A week ago Sunday, I was not crowned Miss America. As it turns out, however, I received an award that I consider to be an honor personally, and maybe it will turn out to mean something to you, my Minnesota family, as well. I’m talking about the Miss Congeniality award. The one that is not televised, or given much hoopla, but is respected enough by the Miss America Organization to be accompanied by a $2,000 scholarship.
Don’t get me wrong. I know Miss Congeniality has a reputation. Kind of a bad rap, really, as the prize that goes to the “nice” girl — the one who has no chance of winning, and as such, is pretty much OK with everyone else. I think kindness is mistakenly seen as weakness, something that lacks pluck and ambition.
But kindness matters. Kindness matters because it is the one thing that brings us closer together as humans. It’s a choice we make in response to the needs of others, and also in response to the knowledge in ourselves that we need kindness, too. We seek connection, experience and community.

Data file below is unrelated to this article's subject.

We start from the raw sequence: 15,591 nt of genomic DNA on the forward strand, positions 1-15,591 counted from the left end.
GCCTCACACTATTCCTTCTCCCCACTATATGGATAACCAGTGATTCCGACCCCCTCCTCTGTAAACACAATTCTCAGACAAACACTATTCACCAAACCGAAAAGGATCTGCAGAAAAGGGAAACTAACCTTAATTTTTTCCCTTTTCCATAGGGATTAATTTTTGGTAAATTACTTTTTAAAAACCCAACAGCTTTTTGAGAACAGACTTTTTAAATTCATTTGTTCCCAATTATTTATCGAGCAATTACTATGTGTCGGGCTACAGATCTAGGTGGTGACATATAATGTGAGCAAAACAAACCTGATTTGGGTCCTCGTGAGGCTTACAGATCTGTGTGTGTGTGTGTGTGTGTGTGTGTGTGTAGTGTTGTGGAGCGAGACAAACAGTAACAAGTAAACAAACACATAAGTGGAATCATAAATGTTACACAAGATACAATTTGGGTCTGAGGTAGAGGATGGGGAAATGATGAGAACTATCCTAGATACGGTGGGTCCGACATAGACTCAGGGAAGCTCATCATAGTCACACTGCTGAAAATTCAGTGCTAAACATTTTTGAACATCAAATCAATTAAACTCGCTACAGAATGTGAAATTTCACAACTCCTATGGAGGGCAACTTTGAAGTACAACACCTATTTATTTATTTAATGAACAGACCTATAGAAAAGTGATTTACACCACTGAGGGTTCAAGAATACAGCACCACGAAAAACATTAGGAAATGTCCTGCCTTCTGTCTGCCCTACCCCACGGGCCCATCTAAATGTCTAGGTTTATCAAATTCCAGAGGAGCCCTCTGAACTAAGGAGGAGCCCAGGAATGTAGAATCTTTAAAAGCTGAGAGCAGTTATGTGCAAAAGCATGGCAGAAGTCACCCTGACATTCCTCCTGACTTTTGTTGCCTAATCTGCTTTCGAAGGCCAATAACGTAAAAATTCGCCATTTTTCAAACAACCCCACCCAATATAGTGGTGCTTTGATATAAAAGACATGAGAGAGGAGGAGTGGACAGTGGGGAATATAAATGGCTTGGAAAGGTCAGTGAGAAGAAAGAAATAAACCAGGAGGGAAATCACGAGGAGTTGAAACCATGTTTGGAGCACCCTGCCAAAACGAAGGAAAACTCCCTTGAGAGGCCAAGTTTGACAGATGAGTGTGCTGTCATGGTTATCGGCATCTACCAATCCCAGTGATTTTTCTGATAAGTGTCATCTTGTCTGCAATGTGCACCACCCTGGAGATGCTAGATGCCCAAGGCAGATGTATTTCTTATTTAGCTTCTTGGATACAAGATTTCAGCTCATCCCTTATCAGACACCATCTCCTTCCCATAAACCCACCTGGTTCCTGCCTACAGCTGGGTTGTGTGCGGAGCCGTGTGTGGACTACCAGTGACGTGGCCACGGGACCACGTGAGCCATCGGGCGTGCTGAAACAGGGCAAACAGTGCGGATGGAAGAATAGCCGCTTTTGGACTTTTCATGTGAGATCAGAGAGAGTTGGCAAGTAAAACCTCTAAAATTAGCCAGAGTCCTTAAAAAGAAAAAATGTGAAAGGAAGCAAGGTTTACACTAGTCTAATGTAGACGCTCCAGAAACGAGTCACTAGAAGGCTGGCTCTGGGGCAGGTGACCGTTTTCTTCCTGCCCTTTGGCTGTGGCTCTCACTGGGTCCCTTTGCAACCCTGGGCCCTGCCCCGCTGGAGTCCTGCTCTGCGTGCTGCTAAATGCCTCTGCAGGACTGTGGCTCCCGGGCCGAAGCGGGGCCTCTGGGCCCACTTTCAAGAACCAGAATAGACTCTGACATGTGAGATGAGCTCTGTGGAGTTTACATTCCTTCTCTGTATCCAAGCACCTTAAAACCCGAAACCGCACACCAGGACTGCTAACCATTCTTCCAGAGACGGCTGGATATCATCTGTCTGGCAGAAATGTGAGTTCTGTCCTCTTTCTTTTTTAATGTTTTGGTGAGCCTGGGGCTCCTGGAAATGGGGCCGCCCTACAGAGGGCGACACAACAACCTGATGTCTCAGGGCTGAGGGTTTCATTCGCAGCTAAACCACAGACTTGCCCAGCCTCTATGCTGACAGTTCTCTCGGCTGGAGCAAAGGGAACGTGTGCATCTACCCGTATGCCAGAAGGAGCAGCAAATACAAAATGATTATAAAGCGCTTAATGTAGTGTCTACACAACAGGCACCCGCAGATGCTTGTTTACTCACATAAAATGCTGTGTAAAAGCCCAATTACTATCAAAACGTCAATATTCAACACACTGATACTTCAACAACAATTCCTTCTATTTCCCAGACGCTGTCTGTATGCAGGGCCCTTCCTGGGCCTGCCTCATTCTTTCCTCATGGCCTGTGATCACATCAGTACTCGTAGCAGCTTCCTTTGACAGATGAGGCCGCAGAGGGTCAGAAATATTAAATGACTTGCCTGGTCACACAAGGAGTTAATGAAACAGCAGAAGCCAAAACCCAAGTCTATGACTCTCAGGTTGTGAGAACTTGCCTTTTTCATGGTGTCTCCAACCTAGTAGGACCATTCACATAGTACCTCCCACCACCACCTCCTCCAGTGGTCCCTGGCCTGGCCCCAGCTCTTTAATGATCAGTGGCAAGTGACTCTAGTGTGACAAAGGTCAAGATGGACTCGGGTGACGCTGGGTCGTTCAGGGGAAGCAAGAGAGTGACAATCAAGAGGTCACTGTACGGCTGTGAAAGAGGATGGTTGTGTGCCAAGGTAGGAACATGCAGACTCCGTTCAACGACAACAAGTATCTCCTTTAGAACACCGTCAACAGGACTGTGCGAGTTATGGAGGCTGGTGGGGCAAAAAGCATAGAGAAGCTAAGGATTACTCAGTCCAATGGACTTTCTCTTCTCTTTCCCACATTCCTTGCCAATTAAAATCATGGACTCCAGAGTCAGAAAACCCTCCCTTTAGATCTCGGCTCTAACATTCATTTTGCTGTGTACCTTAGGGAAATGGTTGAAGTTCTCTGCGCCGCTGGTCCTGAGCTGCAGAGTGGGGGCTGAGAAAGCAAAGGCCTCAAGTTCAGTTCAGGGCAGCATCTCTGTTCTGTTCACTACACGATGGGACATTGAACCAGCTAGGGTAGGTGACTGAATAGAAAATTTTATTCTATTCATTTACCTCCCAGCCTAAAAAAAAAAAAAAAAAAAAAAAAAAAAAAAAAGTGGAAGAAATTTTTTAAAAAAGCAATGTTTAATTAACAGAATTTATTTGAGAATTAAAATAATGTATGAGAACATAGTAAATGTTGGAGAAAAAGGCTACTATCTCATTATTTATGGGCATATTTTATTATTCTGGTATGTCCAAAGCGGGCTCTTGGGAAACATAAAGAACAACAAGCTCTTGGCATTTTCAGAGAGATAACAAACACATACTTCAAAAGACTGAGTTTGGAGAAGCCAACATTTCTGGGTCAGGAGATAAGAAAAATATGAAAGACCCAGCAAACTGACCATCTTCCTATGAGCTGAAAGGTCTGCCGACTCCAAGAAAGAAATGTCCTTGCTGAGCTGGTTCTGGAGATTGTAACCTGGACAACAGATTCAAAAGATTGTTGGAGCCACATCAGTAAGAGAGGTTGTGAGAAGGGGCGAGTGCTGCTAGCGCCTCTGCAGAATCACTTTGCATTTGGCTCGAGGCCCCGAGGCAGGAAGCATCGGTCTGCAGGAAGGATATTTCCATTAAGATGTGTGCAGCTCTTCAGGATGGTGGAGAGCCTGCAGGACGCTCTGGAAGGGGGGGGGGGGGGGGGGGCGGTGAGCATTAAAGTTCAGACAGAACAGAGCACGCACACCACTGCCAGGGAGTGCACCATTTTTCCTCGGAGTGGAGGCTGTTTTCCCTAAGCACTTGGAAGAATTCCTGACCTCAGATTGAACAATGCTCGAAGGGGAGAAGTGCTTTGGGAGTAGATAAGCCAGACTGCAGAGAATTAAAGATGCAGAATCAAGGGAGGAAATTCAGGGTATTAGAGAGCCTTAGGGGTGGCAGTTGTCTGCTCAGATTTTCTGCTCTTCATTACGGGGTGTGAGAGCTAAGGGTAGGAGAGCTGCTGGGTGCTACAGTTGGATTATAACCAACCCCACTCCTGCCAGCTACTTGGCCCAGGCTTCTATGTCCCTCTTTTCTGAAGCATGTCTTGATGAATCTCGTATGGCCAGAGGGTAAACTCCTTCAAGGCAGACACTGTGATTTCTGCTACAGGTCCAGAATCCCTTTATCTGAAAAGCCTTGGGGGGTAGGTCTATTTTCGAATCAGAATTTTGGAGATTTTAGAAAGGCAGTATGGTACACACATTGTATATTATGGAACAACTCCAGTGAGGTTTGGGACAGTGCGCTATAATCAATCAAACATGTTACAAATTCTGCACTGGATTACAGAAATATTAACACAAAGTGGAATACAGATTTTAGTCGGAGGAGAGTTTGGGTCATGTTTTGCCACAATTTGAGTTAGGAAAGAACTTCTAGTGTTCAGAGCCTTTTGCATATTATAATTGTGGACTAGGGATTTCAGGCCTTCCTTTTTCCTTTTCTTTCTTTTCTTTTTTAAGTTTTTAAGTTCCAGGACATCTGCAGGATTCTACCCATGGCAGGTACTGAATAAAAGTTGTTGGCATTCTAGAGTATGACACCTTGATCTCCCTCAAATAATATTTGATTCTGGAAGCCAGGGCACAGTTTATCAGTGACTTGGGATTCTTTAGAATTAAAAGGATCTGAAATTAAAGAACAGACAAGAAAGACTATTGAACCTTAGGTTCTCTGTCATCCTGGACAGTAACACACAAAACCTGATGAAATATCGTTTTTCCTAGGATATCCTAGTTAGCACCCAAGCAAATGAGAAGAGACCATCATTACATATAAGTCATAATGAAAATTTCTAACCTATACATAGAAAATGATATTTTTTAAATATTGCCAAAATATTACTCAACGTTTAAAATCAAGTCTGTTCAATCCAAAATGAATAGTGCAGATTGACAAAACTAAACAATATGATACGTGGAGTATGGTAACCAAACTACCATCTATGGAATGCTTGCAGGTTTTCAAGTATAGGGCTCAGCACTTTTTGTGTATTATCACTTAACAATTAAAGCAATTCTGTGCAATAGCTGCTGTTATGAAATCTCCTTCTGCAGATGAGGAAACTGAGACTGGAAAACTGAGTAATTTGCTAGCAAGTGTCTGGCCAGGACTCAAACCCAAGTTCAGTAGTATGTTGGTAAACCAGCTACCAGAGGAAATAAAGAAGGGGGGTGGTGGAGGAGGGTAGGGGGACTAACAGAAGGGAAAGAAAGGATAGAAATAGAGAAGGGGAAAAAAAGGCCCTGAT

Kindness is not about weakness. It’s about strength. Kindness means acknowledging that difficult differences exist — in opinion, in race, in religion, in experience, in culture — and being able to see, as Maya Angelou so beautifully stated, that we are more alike than we are unalike. To act with kindness says “I see you as a part of my tribe. I see your need. I want to help” and that’s hard sometimes. But the hardest things are also the most fulfilling.
We live in a crazy, unpredictable world. These days more than ever, we have the opportunity to close off into our all-too-busy personal lives, to feel overwhelmed by the scope of our differences. It’s easy to look away, to look down at our phones, to ignore the call inside each of us because we are don’t know how to begin.
I am thankful to the Miss America Organization and to the 52 women whose lives touched mine. I am proud to be Miss Congeniality. I hope that we all can strive to be that person who responds to the world with an open gesture of kindness. It’s as simple as a smile, and the opportunities are endless.
Let’s begin here.
Madeline Van Ert